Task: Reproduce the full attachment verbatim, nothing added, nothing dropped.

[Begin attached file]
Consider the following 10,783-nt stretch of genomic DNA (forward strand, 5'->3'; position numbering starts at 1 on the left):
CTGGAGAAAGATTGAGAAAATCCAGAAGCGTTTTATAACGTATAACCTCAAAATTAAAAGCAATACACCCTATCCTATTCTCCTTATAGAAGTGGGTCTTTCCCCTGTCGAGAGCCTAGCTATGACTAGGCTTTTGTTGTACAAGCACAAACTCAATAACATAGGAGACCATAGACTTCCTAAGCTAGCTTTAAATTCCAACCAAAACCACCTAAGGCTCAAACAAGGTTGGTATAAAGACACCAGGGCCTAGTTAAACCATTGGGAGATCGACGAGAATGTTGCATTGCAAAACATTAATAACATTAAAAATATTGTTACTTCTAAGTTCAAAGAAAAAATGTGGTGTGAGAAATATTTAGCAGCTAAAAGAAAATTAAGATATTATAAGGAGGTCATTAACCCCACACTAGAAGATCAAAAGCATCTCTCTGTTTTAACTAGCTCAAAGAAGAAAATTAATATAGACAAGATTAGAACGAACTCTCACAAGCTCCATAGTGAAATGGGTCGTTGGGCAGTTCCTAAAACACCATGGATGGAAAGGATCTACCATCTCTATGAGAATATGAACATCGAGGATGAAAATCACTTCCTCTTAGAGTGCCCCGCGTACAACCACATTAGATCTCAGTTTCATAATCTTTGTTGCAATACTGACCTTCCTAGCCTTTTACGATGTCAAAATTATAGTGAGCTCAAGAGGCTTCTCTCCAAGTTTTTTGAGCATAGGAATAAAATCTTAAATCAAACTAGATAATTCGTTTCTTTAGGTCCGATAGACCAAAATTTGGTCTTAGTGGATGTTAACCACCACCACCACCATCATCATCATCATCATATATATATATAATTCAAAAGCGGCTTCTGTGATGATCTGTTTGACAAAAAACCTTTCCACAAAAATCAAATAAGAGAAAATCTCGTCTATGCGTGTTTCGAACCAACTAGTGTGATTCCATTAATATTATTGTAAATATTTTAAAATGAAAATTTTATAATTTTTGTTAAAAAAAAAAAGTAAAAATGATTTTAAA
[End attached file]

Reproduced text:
Consider the following 10,783-nt stretch of genomic DNA (forward strand, 5'->3'; position numbering starts at 1 on the left):
CTGGAGAAAGATTGAGAAAATCCAGAAGCGTTTTATAACGTATAACCTCAAAATTAAAAGCAATACACCCTATCCTATTCTCCTTATAGAAGTGGGTCTTTCCCCTGTCGAGAGCCTAGCTATGACTAGGCTTTTGTTGTACAAGCACAAACTCAATAACATAGGAGACCATAGACTTCCTAAGCTAGCTTTAAATTCCAACCAAAACCACCTAAGGCTCAAACAAGGTTGGTATAAAGACACCAGGGCCTAGTTAAACCATTGGGAGATCGACGAGAATGTTGCATTGCAAAACATTAATAACATTAAAAATATTGTTACTTCTAAGTTCAAAGAAAAAATGTGGTGTGAGAAATATTTAGCAGCTAAAAGAAAATTAAGATATTATAAGGAGGTCATTAACCCCACACTAGAAGATCAAAAGCATCTCTCTGTTTTAACTAGCTCAAAGAAGAAAATTAATATAGACAAGATTAGAACGAACTCTCACAAGCTCCATAGTGAAATGGGTCGTTGGGCAGTTCCTAAAACACCATGGATGGAAAGGATCTACCATCTCTATGAGAATATGAACATCGAGGATGAAAATCACTTCCTCTTAGAGTGCCCCGCGTACAACCACATTAGATCTCAGTTTCATAATCTTTGTTGCAATACTGACCTTCCTAGCCTTTTACGATGTCAAAATTATAGTGAGCTCAAGAGGCTTCTCTCCAAGTTTTTTGAGCATAGGAATAAAATCTTAAATCAAACTAGATAATTCGTTTCTTTAGGTCCGATAGACCAAAATTTGGTCTTAGTGGATGTTAACCACCACCACCACCATCATCATCATCATCATATATATATATAATTCAAAAGCGGCTTCTGTGATGATCTGTTTGACAAAAAACCTTTCCACAAAAATCAAATAAGAGAAAATCTCGTCTATGCGTGTTTCGAACCAACTAGTGTGATTCCATTAATATTATTGTAAATATTTTAAAATGAAAATTTTATAATTTTTGTTAAAAAAAAAAAGTAAAAATGATTTTAAA